How to Skillfully Use Flashbacks in Your Novels

A section of a clock placed in front of a starry sky.
© Can Stock Photo / Nikki24

Readers give us great feedback. Nearly all of the reader reviewers for my debut Marina Martindale novel, The Reunion, commented on how well the flashback scenes were done.

If used properly, flashback scenes can greatly enhance the story. They can be a terrific tool for telling the backstory. Poorly done, however, and they can become a distraction or even a hindrance. They block your story flow and annoy the reader.

How to use flashbacks in your novel

  • Use flashbacks sparinglyThe Reunion has fifty chapters, but only four include flashbacks. The story is set in the present time. Therefore I didn’t want to spend too much time with the flashbacks.
  • Your flashbacks should be relevant to the present time. The Reunion is about two lovers having a second chance many years later. The flashbacks were a tool to allow the reader to see the characters meet for the first time and get a general feel for their earlier relationship. I decided not to show their original break up as a flashback. That backstory is instead told in dialogue. Dialogue, by the way, is another great tool for telling the backstory.
  • Watch where you insert a flashback. Never drop a flashback in the middle of a scene, especially if it’s cliffhanger. This will greatly upset and annoy your reader. I lead up to the flashback at the ending of a present day chapter. This prepares the reader for the flashback.

how to place a flashback

This flashback from The Reunion includes the ending paragraphs from Chapter One, with the last paragraph setting up the flashback scene. The flashback begins with Chapter Two.

* * *

Gillian looked a good ten years younger than her actual age. Despite all the time that had passed, she still looked much the same. About the only noticeable difference between then and now was that her long blonde hair was now a shoulder length pageboy. She started to reminisce about the past and her mind suddenly filled with a whirlwind of images of all they had shared, the good times as well as the bad. It was like watching a movie, but the scenes were spliced together out of sequence.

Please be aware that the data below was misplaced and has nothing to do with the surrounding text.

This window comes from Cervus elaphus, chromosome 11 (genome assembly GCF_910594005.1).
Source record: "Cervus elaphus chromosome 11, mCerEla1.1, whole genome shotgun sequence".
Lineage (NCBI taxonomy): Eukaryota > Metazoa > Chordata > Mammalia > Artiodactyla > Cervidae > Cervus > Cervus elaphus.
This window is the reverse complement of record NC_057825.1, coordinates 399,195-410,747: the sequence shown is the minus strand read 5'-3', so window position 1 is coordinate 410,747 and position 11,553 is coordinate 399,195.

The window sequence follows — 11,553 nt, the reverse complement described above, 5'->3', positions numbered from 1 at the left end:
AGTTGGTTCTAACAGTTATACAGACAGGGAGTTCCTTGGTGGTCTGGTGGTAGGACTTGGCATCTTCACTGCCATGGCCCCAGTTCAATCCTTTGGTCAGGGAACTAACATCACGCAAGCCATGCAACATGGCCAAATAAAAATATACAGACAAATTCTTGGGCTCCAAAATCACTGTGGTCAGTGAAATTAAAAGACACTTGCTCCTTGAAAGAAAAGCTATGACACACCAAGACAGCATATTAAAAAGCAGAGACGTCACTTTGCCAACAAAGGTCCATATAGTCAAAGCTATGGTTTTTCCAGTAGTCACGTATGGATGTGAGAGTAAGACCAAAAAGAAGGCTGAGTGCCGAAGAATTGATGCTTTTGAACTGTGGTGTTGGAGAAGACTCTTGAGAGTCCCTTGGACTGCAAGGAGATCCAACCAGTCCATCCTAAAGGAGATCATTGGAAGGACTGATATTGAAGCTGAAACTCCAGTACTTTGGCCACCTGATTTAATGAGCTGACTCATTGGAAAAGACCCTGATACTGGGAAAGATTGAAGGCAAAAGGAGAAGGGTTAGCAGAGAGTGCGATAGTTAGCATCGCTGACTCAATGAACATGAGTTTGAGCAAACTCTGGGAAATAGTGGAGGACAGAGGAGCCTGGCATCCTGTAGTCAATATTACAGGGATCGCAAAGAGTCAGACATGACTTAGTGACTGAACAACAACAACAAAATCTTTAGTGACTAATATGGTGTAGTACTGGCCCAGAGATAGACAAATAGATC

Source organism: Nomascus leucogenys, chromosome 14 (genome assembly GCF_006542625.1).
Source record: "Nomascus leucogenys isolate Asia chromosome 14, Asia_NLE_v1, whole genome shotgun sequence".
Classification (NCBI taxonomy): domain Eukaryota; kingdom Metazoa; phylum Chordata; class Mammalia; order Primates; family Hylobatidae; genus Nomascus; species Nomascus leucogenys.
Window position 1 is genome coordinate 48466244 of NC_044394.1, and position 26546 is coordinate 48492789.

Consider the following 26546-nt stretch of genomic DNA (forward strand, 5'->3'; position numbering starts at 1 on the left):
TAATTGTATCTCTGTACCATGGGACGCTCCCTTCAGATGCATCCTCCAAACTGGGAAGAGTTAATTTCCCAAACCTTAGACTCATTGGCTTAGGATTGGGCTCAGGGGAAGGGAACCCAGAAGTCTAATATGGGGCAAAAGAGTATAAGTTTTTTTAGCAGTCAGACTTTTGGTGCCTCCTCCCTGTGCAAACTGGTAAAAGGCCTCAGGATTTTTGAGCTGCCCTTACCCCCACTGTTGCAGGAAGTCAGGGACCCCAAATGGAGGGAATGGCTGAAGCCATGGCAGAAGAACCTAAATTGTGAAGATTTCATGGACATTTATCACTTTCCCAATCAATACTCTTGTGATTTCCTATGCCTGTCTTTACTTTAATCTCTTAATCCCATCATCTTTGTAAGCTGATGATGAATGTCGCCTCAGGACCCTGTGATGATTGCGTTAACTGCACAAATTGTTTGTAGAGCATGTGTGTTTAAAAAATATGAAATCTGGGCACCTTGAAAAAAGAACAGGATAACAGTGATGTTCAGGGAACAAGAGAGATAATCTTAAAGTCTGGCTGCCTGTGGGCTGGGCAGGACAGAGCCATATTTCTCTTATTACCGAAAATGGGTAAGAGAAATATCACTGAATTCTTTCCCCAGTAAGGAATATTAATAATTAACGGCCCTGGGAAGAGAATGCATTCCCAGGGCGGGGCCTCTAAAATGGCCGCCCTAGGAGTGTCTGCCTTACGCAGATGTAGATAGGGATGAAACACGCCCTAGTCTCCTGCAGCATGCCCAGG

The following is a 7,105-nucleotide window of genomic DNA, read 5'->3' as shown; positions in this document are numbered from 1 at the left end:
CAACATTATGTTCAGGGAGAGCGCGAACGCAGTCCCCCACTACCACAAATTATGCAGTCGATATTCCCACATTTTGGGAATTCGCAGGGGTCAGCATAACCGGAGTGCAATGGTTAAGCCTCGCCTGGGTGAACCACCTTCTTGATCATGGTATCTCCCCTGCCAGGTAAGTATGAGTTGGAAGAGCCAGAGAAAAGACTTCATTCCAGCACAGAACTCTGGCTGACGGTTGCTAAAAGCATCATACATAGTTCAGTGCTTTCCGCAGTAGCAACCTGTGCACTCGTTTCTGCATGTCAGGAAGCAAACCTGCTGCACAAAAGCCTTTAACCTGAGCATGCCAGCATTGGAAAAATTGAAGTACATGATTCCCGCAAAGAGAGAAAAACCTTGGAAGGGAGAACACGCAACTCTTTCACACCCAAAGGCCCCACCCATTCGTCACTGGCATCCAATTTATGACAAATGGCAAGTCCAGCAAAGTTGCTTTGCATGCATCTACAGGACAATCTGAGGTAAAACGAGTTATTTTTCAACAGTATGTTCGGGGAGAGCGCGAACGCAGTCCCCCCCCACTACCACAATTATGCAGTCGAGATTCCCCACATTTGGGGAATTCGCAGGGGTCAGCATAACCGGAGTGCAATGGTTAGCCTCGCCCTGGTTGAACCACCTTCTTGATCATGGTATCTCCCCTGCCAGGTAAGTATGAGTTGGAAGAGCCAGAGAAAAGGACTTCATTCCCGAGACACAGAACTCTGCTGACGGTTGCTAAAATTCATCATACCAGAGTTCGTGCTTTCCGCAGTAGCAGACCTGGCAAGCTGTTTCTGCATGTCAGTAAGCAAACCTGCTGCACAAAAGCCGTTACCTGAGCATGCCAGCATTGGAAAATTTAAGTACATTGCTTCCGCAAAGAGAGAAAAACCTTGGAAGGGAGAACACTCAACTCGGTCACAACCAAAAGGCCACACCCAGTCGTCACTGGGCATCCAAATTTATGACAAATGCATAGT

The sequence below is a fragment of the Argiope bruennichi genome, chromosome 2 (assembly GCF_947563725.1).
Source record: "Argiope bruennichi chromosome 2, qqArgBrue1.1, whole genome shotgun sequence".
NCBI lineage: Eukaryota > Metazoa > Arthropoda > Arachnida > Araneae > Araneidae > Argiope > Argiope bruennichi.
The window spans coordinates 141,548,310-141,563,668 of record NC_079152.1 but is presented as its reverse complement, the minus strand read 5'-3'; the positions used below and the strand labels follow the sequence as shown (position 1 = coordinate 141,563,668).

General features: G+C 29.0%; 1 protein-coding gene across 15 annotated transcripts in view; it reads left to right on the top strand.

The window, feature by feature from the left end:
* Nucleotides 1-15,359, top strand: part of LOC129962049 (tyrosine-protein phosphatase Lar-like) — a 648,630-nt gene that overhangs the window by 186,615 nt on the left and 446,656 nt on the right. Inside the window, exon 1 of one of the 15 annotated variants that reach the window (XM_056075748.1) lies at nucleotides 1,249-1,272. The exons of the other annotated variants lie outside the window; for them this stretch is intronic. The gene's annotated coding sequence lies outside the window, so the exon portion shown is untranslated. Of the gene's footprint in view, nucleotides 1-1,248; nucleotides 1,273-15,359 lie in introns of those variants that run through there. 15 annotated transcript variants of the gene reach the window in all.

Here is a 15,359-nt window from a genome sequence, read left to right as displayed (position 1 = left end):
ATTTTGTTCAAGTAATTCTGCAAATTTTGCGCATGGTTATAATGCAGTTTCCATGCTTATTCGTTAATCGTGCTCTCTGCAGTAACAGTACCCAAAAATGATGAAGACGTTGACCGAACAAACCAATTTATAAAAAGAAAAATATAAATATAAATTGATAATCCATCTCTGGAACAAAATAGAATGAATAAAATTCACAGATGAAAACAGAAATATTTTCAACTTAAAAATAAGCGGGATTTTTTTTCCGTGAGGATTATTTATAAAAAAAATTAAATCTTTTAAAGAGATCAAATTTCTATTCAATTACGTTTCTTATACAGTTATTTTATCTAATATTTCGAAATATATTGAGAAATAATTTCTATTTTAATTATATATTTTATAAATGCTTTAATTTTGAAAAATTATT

“Calm down, Gillian,” she told her reflection. “You’ve got to pull yourself together.”

 She took a few more deep breaths, and as she did the events of one particular day began playing back in her mind with crystal clarity. It was the day she first laid eyes on Ian Palmer.

Chapter Two

Gillian jammed her paintbrush into her palette and glanced at the wall clock. It was almost four twenty-five. Class would be over at four-thirty.

“Damn it,” she muttered to herself as she tried to work more white paint into the canvas.

This particular painting was one of those projects that simply wasn’t coming together, and the more she worked with it the worse it got. It happened to every artist from time to time, but it was never good when it happened in a university art class the day before the project was due, and the painting in question would count toward the final grade.

In conclusion

As you can see, I’ve set the reader up for the flashback by referencing about how the events of one particular day played back in the character’s mind. The reader is then well prepared, and even expects, the next chapter to be a flashback.

And finally, I only used flashbacks in The Reunion. I only did so because of the long interval of time between two characters interactions. None of my other novels include flashbacks.

GM

Hey Google! I Can Think for Myself

A block of letters that read "Search Rank."
© Can Stock Photo / Curioso_Travel_Photo

As some of you may have noticed, I recently migrated this blog from Blogger to WordPress. Part of me hated doing this. I loved Blogger because it was so easy to use. Unfortunately, there was a problem. Google owns Blogger. And, like Facebook, Google is getting much too creepy.

As I discussed in my previous post, The Best Search Engines for Novel Writers, no writer should ever use Google for their searches. And not just writers. In my humble opinion, no one should be using Google. No one. Google has become too powerful. So much so that it’s now trying to tell us what to think.

How Google is trying to manipulate us